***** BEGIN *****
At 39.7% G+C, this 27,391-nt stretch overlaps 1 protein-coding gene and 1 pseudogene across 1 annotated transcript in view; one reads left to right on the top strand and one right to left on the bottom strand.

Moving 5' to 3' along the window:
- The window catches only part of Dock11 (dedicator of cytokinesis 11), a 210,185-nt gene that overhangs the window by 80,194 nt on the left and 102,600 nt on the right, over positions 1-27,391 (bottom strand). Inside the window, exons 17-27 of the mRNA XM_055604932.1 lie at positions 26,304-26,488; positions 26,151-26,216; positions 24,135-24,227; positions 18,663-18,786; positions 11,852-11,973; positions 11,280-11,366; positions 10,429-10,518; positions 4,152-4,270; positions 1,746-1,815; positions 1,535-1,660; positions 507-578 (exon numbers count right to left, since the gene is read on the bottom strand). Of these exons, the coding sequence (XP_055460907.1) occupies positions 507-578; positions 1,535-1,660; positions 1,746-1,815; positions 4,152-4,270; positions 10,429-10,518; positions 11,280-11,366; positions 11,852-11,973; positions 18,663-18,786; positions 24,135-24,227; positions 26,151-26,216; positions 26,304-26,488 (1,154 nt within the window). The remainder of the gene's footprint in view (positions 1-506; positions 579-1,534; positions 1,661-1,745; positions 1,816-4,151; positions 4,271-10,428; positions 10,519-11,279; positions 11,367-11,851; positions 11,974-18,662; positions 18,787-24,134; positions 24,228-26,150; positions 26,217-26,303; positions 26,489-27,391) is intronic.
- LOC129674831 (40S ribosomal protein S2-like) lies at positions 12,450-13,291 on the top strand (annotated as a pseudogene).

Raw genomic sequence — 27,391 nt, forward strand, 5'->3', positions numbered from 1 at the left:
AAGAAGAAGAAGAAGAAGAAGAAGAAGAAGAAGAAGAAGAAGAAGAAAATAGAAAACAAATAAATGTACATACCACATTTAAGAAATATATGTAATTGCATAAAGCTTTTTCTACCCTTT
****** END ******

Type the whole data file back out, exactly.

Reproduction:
At 39.7% G+C, this 27,391-nt stretch overlaps 1 protein-coding gene and 1 pseudogene across 1 annotated transcript in view; one reads left to right on the top strand and one right to left on the bottom strand.

Moving 5' to 3' along the window:
- The window catches only part of Dock11 (dedicator of cytokinesis 11), a 210,185-nt gene that overhangs the window by 80,194 nt on the left and 102,600 nt on the right, over positions 1-27,391 (bottom strand). Inside the window, exons 17-27 of the mRNA XM_055604932.1 lie at positions 26,304-26,488; positions 26,151-26,216; positions 24,135-24,227; positions 18,663-18,786; positions 11,852-11,973; positions 11,280-11,366; positions 10,429-10,518; positions 4,152-4,270; positions 1,746-1,815; positions 1,535-1,660; positions 507-578 (exon numbers count right to left, since the gene is read on the bottom strand). Of these exons, the coding sequence (XP_055460907.1) occupies positions 507-578; positions 1,535-1,660; positions 1,746-1,815; positions 4,152-4,270; positions 10,429-10,518; positions 11,280-11,366; positions 11,852-11,973; positions 18,663-18,786; positions 24,135-24,227; positions 26,151-26,216; positions 26,304-26,488 (1,154 nt within the window). The remainder of the gene's footprint in view (positions 1-506; positions 579-1,534; positions 1,661-1,745; positions 1,816-4,151; positions 4,271-10,428; positions 10,519-11,279; positions 11,367-11,851; positions 11,974-18,662; positions 18,787-24,134; positions 24,228-26,150; positions 26,217-26,303; positions 26,489-27,391) is intronic.
- LOC129674831 (40S ribosomal protein S2-like) lies at positions 12,450-13,291 on the top strand (annotated as a pseudogene).

Raw genomic sequence — 27,391 nt, forward strand, 5'->3', positions numbered from 1 at the left:
AAGAAGAAGAAGAAGAAGAAGAAGAAGAAGAAGAAGAAGAAGAAGAAAATAGAAAACAAATAAATGTACATACCACATTTAAGAAATATATGTAATTGCATAAAGCTTTTTCTACCCTTT